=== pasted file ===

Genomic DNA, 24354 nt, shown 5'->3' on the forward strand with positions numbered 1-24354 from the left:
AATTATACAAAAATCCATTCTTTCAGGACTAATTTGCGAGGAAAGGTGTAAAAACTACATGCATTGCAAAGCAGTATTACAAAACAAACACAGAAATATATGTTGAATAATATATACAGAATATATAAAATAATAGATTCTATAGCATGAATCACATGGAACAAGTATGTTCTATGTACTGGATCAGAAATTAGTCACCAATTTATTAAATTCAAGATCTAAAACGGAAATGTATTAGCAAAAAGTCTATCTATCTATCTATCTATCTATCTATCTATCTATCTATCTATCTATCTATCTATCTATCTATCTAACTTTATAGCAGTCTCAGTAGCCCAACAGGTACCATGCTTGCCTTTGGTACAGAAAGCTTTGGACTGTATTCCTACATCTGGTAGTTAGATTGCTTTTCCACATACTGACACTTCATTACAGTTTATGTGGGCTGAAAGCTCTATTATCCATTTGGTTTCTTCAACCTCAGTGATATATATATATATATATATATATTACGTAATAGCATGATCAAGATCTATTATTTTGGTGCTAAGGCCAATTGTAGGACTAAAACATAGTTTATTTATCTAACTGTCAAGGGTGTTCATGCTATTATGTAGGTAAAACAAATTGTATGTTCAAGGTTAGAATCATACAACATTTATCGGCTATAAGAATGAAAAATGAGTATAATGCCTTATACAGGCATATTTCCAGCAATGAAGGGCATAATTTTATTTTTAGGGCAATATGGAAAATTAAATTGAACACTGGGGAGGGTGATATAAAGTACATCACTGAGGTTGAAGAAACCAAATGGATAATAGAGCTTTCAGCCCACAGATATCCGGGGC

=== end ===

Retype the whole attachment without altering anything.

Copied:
Genomic DNA, 24354 nt, shown 5'->3' on the forward strand with positions numbered 1-24354 from the left:
AATTATACAAAAATCCATTCTTTCAGGACTAATTTGCGAGGAAAGGTGTAAAAACTACATGCATTGCAAAGCAGTATTACAAAACAAACACAGAAATATATGTTGAATAATATATACAGAATATATAAAATAATAGATTCTATAGCATGAATCACATGGAACAAGTATGTTCTATGTACTGGATCAGAAATTAGTCACCAATTTATTAAATTCAAGATCTAAAACGGAAATGTATTAGCAAAAAGTCTATCTATCTATCTATCTATCTATCTATCTATCTATCTATCTATCTATCTATCTATCTATCTATCTAACTTTATAGCAGTCTCAGTAGCCCAACAGGTACCATGCTTGCCTTTGGTACAGAAAGCTTTGGACTGTATTCCTACATCTGGTAGTTAGATTGCTTTTCCACATACTGACACTTCATTACAGTTTATGTGGGCTGAAAGCTCTATTATCCATTTGGTTTCTTCAACCTCAGTGATATATATATATATATATATATATTACGTAATAGCATGATCAAGATCTATTATTTTGGTGCTAAGGCCAATTGTAGGACTAAAACATAGTTTATTTATCTAACTGTCAAGGGTGTTCATGCTATTATGTAGGTAAAACAAATTGTATGTTCAAGGTTAGAATCATACAACATTTATCGGCTATAAGAATGAAAAATGAGTATAATGCCTTATACAGGCATATTTCCAGCAATGAAGGGCATAATTTTATTTTTAGGGCAATATGGAAAATTAAATTGAACACTGGGGAGGGTGATATAAAGTACATCACTGAGGTTGAAGAAACCAAATGGATAATAGAGCTTTCAGCCCACAGATATCCGGGGC